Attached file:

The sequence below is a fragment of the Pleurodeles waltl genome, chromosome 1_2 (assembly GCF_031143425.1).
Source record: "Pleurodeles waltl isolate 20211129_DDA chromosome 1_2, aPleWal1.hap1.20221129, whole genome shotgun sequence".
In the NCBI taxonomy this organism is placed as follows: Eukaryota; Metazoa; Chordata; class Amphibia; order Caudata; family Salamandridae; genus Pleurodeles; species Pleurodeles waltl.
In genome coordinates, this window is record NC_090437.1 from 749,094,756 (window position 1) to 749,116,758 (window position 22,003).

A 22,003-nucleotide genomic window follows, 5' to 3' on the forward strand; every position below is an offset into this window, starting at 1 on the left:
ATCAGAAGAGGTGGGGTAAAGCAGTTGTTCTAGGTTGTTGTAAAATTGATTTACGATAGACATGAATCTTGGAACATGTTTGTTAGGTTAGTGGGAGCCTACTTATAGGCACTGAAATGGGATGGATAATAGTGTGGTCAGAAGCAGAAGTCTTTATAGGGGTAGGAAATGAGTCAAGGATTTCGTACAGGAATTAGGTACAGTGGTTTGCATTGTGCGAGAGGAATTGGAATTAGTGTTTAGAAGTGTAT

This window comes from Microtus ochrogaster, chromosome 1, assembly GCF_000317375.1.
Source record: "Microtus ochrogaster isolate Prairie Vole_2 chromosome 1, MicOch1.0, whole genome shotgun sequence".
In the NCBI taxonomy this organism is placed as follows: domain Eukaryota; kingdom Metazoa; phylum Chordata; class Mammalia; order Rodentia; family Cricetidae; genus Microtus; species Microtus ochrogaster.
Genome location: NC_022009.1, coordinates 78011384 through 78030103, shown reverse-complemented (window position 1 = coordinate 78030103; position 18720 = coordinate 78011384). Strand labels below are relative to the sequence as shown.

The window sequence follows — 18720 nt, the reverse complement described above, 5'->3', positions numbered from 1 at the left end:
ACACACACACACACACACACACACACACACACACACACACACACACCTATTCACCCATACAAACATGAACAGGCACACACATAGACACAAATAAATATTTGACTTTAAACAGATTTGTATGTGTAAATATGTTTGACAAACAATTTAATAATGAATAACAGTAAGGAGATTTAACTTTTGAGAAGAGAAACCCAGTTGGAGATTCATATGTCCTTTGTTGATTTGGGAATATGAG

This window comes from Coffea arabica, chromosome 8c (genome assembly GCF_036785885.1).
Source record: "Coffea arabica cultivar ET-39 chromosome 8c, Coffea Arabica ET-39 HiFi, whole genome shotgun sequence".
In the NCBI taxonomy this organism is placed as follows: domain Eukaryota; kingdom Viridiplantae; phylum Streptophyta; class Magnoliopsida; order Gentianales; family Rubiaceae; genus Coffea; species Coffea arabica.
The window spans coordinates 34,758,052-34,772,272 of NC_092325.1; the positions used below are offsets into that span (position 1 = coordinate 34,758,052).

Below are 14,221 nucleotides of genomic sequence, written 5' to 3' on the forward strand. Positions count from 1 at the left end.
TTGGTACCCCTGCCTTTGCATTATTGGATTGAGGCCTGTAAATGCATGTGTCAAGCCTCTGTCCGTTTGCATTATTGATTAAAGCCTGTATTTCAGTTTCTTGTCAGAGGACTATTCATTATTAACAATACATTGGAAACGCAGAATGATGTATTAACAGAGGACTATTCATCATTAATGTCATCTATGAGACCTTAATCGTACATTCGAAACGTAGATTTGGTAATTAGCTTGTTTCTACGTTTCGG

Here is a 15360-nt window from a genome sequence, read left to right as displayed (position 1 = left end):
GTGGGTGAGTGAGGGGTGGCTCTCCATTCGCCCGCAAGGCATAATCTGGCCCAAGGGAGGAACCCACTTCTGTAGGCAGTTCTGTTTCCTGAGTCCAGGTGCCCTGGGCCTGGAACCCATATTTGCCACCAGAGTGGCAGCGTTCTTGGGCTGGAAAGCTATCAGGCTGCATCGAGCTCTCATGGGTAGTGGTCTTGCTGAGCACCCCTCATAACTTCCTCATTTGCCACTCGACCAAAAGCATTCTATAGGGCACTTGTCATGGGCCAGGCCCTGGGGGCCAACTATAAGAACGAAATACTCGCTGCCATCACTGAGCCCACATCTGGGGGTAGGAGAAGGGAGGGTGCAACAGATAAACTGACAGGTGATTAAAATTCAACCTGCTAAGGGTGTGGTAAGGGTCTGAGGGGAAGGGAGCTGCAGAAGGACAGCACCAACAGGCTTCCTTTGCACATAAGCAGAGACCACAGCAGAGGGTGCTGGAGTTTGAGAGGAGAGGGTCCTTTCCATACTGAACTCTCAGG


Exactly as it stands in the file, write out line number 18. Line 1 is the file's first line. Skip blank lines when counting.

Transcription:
TTGGTACCCCTGCCTTTGCATTATTGGATTGAGGCCTGTAAATGCATGTGTCAAGCCTCTGTCCGTTTGCATTATTGATTAAAGCCTGTATTTCAGTTTCTTGTCAGAGGACTATTCATTATTAACAATACATTGGAAACGCAGAATGATGTATTAACAGAGGACTATTCATCATTAATGTCATCTATGAGACCTTAATCGTACATTCGAAACGTAGATTTGGTAATTAGCTTGTTTCTACGTTTCGG